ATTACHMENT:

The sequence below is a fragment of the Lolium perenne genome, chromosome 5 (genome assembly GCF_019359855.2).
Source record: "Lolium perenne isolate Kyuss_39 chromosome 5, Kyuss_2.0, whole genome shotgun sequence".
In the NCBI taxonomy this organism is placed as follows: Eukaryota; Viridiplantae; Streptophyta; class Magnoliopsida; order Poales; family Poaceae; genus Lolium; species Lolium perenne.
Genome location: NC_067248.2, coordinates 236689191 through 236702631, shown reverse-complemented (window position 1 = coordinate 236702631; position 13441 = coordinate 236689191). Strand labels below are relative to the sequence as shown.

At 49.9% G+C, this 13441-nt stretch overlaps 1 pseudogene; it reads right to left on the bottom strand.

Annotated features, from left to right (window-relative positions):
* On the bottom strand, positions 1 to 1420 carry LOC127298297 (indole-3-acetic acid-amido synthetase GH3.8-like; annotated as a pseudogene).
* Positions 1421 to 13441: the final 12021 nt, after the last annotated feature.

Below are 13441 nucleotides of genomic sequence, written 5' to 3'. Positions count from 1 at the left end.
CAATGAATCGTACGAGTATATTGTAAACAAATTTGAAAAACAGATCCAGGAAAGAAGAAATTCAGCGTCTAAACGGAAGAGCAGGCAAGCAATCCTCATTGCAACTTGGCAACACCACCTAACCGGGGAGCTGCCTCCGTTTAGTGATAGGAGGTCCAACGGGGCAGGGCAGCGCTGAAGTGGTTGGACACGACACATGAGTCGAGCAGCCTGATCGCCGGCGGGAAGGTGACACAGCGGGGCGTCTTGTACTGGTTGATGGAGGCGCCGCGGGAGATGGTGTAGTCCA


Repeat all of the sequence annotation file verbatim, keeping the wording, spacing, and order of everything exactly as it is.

The sequence below is a fragment of the Lolium perenne genome, chromosome 5 (genome assembly GCF_019359855.2).
Source record: "Lolium perenne isolate Kyuss_39 chromosome 5, Kyuss_2.0, whole genome shotgun sequence".
In the NCBI taxonomy this organism is placed as follows: Eukaryota; Viridiplantae; Streptophyta; class Magnoliopsida; order Poales; family Poaceae; genus Lolium; species Lolium perenne.
Genome location: NC_067248.2, coordinates 236689191 through 236702631, shown reverse-complemented (window position 1 = coordinate 236702631; position 13441 = coordinate 236689191). Strand labels below are relative to the sequence as shown.

At 49.9% G+C, this 13441-nt stretch overlaps 1 pseudogene; it reads right to left on the bottom strand.

Annotated features, from left to right (window-relative positions):
* On the bottom strand, positions 1 to 1420 carry LOC127298297 (indole-3-acetic acid-amido synthetase GH3.8-like; annotated as a pseudogene).
* Positions 1421 to 13441: the final 12021 nt, after the last annotated feature.

Below are 13441 nucleotides of genomic sequence, written 5' to 3'. Positions count from 1 at the left end.
CAATGAATCGTACGAGTATATTGTAAACAAATTTGAAAAACAGATCCAGGAAAGAAGAAATTCAGCGTCTAAACGGAAGAGCAGGCAAGCAATCCTCATTGCAACTTGGCAACACCACCTAACCGGGGAGCTGCCTCCGTTTAGTGATAGGAGGTCCAACGGGGCAGGGCAGCGCTGAAGTGGTTGGACACGACACATGAGTCGAGCAGCCTGATCGCCGGCGGGAAGGTGACACAGCGGGGCGTCTTGTACTGGTTGATGGAGGCGCCGCGGGAGATGGTGTAGTCCA